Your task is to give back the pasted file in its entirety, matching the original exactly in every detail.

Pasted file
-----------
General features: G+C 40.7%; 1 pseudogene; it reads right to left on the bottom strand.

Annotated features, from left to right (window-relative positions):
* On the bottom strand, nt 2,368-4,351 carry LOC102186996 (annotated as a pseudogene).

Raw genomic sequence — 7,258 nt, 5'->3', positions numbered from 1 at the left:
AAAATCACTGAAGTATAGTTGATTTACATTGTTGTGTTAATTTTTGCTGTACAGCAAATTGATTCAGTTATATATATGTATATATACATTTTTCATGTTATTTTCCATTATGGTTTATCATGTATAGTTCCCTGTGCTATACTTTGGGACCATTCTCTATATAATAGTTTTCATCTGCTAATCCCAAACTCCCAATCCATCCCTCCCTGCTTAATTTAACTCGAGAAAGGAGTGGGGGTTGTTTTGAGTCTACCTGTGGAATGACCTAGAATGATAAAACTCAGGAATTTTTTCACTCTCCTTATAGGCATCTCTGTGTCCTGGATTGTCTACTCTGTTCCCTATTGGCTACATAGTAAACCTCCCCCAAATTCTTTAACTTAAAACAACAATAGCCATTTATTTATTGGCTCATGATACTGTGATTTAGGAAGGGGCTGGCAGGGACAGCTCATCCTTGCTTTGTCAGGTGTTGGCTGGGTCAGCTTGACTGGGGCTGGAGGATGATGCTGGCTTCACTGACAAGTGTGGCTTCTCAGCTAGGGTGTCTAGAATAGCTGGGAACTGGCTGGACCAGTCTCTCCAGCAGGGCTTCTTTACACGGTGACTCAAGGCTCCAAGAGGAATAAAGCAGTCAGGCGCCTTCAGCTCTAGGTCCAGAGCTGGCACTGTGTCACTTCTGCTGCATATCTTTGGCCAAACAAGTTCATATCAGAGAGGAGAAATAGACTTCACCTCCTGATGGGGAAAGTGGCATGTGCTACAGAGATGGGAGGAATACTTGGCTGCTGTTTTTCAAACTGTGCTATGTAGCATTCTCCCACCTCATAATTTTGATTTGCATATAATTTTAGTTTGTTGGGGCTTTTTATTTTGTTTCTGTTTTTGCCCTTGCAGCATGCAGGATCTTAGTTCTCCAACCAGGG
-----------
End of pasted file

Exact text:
General features: G+C 40.7%; 1 pseudogene; it reads right to left on the bottom strand.

Annotated features, from left to right (window-relative positions):
* On the bottom strand, nt 2,368-4,351 carry LOC102186996 (annotated as a pseudogene).

Raw genomic sequence — 7,258 nt, 5'->3', positions numbered from 1 at the left:
AAAATCACTGAAGTATAGTTGATTTACATTGTTGTGTTAATTTTTGCTGTACAGCAAATTGATTCAGTTATATATATGTATATATACATTTTTCATGTTATTTTCCATTATGGTTTATCATGTATAGTTCCCTGTGCTATACTTTGGGACCATTCTCTATATAATAGTTTTCATCTGCTAATCCCAAACTCCCAATCCATCCCTCCCTGCTTAATTTAACTCGAGAAAGGAGTGGGGGTTGTTTTGAGTCTACCTGTGGAATGACCTAGAATGATAAAACTCAGGAATTTTTTCACTCTCCTTATAGGCATCTCTGTGTCCTGGATTGTCTACTCTGTTCCCTATTGGCTACATAGTAAACCTCCCCCAAATTCTTTAACTTAAAACAACAATAGCCATTTATTTATTGGCTCATGATACTGTGATTTAGGAAGGGGCTGGCAGGGACAGCTCATCCTTGCTTTGTCAGGTGTTGGCTGGGTCAGCTTGACTGGGGCTGGAGGATGATGCTGGCTTCACTGACAAGTGTGGCTTCTCAGCTAGGGTGTCTAGAATAGCTGGGAACTGGCTGGACCAGTCTCTCCAGCAGGGCTTCTTTACACGGTGACTCAAGGCTCCAAGAGGAATAAAGCAGTCAGGCGCCTTCAGCTCTAGGTCCAGAGCTGGCACTGTGTCACTTCTGCTGCATATCTTTGGCCAAACAAGTTCATATCAGAGAGGAGAAATAGACTTCACCTCCTGATGGGGAAAGTGGCATGTGCTACAGAGATGGGAGGAATACTTGGCTGCTGTTTTTCAAACTGTGCTATGTAGCATTCTCCCACCTCATAATTTTGATTTGCATATAATTTTAGTTTGTTGGGGCTTTTTATTTTGTTTCTGTTTTTGCCCTTGCAGCATGCAGGATCTTAGTTCTCCAACCAGGG